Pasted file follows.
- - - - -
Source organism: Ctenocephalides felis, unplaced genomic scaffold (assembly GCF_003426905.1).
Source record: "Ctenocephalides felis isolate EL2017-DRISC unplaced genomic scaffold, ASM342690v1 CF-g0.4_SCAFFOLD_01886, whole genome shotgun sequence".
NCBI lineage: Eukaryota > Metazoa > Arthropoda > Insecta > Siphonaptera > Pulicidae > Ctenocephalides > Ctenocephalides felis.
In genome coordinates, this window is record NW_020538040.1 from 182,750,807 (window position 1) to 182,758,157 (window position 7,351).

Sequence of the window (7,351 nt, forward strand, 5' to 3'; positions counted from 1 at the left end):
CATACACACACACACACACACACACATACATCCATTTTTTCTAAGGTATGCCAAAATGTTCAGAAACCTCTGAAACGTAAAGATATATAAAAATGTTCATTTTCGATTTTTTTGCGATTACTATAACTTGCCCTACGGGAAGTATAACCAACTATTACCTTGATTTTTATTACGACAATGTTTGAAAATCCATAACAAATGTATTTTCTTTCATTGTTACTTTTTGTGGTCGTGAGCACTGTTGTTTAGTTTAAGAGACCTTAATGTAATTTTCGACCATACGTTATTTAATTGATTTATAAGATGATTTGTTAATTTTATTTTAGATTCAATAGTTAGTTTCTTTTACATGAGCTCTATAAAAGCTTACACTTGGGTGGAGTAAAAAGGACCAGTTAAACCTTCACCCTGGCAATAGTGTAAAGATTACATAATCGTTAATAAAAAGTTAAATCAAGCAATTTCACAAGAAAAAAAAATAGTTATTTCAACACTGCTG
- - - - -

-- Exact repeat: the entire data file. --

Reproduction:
Source organism: Ctenocephalides felis, unplaced genomic scaffold (assembly GCF_003426905.1).
Source record: "Ctenocephalides felis isolate EL2017-DRISC unplaced genomic scaffold, ASM342690v1 CF-g0.4_SCAFFOLD_01886, whole genome shotgun sequence".
NCBI lineage: Eukaryota > Metazoa > Arthropoda > Insecta > Siphonaptera > Pulicidae > Ctenocephalides > Ctenocephalides felis.
In genome coordinates, this window is record NW_020538040.1 from 182,750,807 (window position 1) to 182,758,157 (window position 7,351).

Sequence of the window (7,351 nt, forward strand, 5' to 3'; positions counted from 1 at the left end):
CATACACACACACACACACACACACATACATCCATTTTTTCTAAGGTATGCCAAAATGTTCAGAAACCTCTGAAACGTAAAGATATATAAAAATGTTCATTTTCGATTTTTTTGCGATTACTATAACTTGCCCTACGGGAAGTATAACCAACTATTACCTTGATTTTTATTACGACAATGTTTGAAAATCCATAACAAATGTATTTTCTTTCATTGTTACTTTTTGTGGTCGTGAGCACTGTTGTTTAGTTTAAGAGACCTTAATGTAATTTTCGACCATACGTTATTTAATTGATTTATAAGATGATTTGTTAATTTTATTTTAGATTCAATAGTTAGTTTCTTTTACATGAGCTCTATAAAAGCTTACACTTGGGTGGAGTAAAAAGGACCAGTTAAACCTTCACCCTGGCAATAGTGTAAAGATTACATAATCGTTAATAAAAAGTTAAATCAAGCAATTTCACAAGAAAAAAAAATAGTTATTTCAACACTGCTG